Search Images Maps Play YouTube News Gmail Drive More »
Sign in
Screen reader users: click this link for accessible mode. Accessible mode has the same essential features but works better with your reader.

Patents

  1. Advanced Patent Search
Publication numberUS4445226 A
Publication typeGrant
Application numberUS 06/260,694
Publication dateApr 24, 1984
Filing dateMay 5, 1981
Priority dateMay 5, 1981
Fee statusPaid
Also published asDE3216458A1, DE3216458C2
Publication number06260694, 260694, US 4445226 A, US 4445226A, US-A-4445226, US4445226 A, US4445226A
InventorsWilliam R. Brody
Original AssigneeThe Board Of Trustees Of The Leland Stanford Junior University
Export CitationBiBTeX, EndNote, RefMan
External Links: USPTO, USPTO Assignment, Espacenet
Multiple-energy X-ray subtraction imaging system
US 4445226 A
Abstract
Projection measurements are made at different parts of the X-ray energy spectrum. These measurements are processed to obtain image data with the soft tissue component eliminated. The processed image data is obtained before and after the administration of a contrast agent. The two sets of processed image data are combined to obtain an isolated image of the contrast agent which is immune to motion of soft tissue.
Images(2)
Previous page
Next page
Claims(6)
I claim:
1. In a method for providing a projection image of an administered contrast material in a region of the body the steps of:
measuring the x-ray transmission through the region at a plurality of x-ray energy spectra prior to administering the contrast material;
administering the contrast material;
measuring the x-ray transmission through the region at the same plurality of x-ray spectra after administering the contrast material; and
processing the plurality of transmission measurements made before and after the administration of contrast material to provide an image of the contrast including:
combining functions of the plurality of measurements made prior to the contrast administration to provide a first data set having at least one material component of the region substantially eliminated;
combining functions of the plurality of measurements made after the contrast administration to provide a second data set having the same material components substantially eliminated; and
combining the first and second data sets to provide the image information of the contrast material.
2. The method as defined by claim 1 wherein the steps for measuring the x-ray transmission at different energy spectra includes the steps of:
sequentially varying the energy spectra of the x-ray source; and
detecting the transmitted x-ray beam at each x-ray source spectra.
3. The method as defined by claim 1 wherein the steps for measuring the x-ray transmission at different energy spectra includes the steps of:
projecting the x-ray beam through the region whose broad energy spectrum includes each of the individual x-ray energy spectra; and
detecting the transmitted x-ray beam using an energy selective detector providing individual output signals for each energy spectrum.
4. In a method for providing a projection image of an administered contrast material in a region of the body the steps of:
measuring the x-ray transmission through the region at a first energy spectrum;
measuring the x-ray transmission through the region at a second energy spectrum different from the first spectrum;
processing the two measurements to provide a first data set having at least one material component of the region substantially eliminated;
administering the contrast material in the region after the first two x-ray measurements are made;
measuring the x-ray transmission through the region after the contrast material has been administered at the first energy spectrum;
measuring the x-ray transmission through the region after the contrast material has been administered at the second energy spectrum;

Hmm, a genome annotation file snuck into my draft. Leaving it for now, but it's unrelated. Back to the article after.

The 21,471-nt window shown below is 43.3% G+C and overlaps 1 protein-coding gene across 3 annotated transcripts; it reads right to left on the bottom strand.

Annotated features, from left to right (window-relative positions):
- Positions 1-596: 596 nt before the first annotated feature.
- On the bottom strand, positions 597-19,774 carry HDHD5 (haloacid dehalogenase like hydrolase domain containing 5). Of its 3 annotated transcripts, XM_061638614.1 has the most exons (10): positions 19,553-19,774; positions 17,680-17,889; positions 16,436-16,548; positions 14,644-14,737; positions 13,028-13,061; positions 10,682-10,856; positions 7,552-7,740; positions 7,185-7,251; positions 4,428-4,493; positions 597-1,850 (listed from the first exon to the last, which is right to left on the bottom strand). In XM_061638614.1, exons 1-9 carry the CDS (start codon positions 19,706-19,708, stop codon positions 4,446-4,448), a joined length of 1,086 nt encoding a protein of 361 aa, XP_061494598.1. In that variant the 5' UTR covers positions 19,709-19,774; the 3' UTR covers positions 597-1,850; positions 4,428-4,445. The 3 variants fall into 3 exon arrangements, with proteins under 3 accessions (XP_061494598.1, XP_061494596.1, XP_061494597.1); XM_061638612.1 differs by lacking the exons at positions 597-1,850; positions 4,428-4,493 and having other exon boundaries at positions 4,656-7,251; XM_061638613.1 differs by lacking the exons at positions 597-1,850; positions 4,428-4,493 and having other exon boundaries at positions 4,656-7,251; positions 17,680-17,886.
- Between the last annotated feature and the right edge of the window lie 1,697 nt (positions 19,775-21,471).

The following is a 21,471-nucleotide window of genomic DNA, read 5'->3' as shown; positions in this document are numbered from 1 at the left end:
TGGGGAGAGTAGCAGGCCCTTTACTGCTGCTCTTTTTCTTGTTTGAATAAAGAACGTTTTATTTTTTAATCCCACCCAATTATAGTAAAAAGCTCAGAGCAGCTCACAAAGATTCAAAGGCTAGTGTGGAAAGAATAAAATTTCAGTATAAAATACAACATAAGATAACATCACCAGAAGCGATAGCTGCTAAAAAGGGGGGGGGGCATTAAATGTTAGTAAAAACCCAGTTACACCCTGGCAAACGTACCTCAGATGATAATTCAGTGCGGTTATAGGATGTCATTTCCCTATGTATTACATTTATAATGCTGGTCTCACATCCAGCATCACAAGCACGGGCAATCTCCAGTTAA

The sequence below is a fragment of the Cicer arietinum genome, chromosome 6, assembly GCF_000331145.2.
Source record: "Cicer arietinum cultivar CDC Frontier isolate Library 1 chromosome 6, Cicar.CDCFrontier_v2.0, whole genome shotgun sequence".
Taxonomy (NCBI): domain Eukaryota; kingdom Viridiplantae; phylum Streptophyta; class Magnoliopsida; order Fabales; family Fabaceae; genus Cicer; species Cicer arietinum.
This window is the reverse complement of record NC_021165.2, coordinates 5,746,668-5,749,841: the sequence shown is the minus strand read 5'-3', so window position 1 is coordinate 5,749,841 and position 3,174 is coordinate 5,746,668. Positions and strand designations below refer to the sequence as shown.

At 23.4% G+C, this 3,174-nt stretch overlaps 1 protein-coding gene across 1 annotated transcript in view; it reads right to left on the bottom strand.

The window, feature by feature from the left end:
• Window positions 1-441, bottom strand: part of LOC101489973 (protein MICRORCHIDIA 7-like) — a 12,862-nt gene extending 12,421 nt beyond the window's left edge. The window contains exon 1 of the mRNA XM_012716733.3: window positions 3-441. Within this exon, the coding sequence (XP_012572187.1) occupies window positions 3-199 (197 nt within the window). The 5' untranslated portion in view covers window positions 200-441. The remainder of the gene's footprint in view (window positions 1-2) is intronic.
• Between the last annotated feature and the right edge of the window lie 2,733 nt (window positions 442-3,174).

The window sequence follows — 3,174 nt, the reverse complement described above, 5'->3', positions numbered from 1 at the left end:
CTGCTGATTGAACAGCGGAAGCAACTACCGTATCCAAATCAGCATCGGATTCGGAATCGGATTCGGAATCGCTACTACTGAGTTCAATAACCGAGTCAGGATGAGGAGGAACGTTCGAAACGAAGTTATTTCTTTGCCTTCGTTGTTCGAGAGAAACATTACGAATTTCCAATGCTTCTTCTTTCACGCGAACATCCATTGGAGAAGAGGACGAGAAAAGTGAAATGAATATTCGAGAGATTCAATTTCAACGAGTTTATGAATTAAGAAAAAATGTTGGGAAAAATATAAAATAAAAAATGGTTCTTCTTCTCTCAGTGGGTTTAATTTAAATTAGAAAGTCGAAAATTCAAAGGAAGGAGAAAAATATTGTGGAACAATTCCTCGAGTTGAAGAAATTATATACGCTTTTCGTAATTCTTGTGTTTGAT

processing the two post-contrast measurements in the same way as that of the pre-contrast measurements to provide a second data set having the same material components of the region substantially eliminated;
combining the first and second data sets to produce image information of the administered contrast material; and
displaying the administered contrast material image.
5. The method as described in claim 3 wherein the steps for measuring the x-ray transmission at different energy spectra includes the steps of:
sequentially varying the energy spectra of the x-ray source; and
detecting the transmitted x-ray beam at each x-ray source spectra.
6. The method as described in claim 3 wherein the steps for measuring the x-ray transmission at different energy spectra includes the steps of:
projecting an x-ray beam through the region broad energy spectrum includes each of the individual x-ray energy spectra; and
detecting the transmitted x-ray beam using an energy-selective detector providing individual output signals for each energy spectrum.
Description

The invention described herein was made in the course of work under a grant from the Department of Health, Education, and Welfare.

BACKGROUND

1. Field of the Invention

This invention relates to x-ray imaging systems. In a primary application the invention relates to obtaining isolated images of an administered contrast agent.

2. Description of Prior Art

There has recently been a great interest in obtaining images of blood vessels using a noninvasive administration of an iodinated contrast agent. This avoids the dangerous, painful and expensive procedure of inserting catheters into arteries using a surgical procedure. The most common present method of accomplishing this is known as digital radiography. In this approach fluoroscopic television images are taken both before and after the administration of a contrast agent, digitally stored, and subtracted to provide an image of the iodine only. The problem with this system is clearly motion. Any motion between the two stored images will result in severe artifacts in the subtracted image and distort or obliterate the desired image of the iodinated vessel. Even if the patient holds still, he is subject to many involuntary motions of soft tissue structures such as swallowing, respiratory motion, cardiac motions and peristalsis. A describtion of the system is given in the paper by T. Ovitt, et al., "Development of a Digital Video Subtraction System for Intravenous Angiography," Proceedings of the SPIE Conference on Recent and Future Developments in Medical Imaging II, Vol. 205, August 1979, pp. 73-76.